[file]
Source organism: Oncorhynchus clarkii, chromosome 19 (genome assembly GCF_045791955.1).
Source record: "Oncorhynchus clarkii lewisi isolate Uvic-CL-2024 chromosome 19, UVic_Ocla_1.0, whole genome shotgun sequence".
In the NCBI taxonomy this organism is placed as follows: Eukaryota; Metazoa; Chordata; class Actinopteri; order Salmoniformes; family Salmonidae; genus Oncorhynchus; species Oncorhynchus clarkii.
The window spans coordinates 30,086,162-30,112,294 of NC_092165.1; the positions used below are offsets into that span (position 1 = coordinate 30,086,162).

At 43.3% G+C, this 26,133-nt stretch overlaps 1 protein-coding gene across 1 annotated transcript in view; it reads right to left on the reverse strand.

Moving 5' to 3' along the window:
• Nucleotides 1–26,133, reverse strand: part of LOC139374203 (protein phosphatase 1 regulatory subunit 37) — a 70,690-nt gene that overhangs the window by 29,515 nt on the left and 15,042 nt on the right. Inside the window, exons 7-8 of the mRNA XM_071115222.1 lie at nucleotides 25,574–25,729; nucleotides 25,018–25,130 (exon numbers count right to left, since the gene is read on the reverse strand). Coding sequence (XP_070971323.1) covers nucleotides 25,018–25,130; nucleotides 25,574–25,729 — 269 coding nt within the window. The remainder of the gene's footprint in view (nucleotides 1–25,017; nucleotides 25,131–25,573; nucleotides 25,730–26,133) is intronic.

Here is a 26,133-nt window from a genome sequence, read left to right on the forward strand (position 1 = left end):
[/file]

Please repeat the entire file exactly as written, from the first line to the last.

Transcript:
Source organism: Oncorhynchus clarkii, chromosome 19 (genome assembly GCF_045791955.1).
Source record: "Oncorhynchus clarkii lewisi isolate Uvic-CL-2024 chromosome 19, UVic_Ocla_1.0, whole genome shotgun sequence".
In the NCBI taxonomy this organism is placed as follows: Eukaryota; Metazoa; Chordata; class Actinopteri; order Salmoniformes; family Salmonidae; genus Oncorhynchus; species Oncorhynchus clarkii.
The window spans coordinates 30,086,162-30,112,294 of NC_092165.1; the positions used below are offsets into that span (position 1 = coordinate 30,086,162).

At 43.3% G+C, this 26,133-nt stretch overlaps 1 protein-coding gene across 1 annotated transcript in view; it reads right to left on the reverse strand.

Moving 5' to 3' along the window:
• Nucleotides 1–26,133, reverse strand: part of LOC139374203 (protein phosphatase 1 regulatory subunit 37) — a 70,690-nt gene that overhangs the window by 29,515 nt on the left and 15,042 nt on the right. Inside the window, exons 7-8 of the mRNA XM_071115222.1 lie at nucleotides 25,574–25,729; nucleotides 25,018–25,130 (exon numbers count right to left, since the gene is read on the reverse strand). Coding sequence (XP_070971323.1) covers nucleotides 25,018–25,130; nucleotides 25,574–25,729 — 269 coding nt within the window. The remainder of the gene's footprint in view (nucleotides 1–25,017; nucleotides 25,131–25,573; nucleotides 25,730–26,133) is intronic.

Here is a 26,133-nt window from a genome sequence, read left to right on the forward strand (position 1 = left end):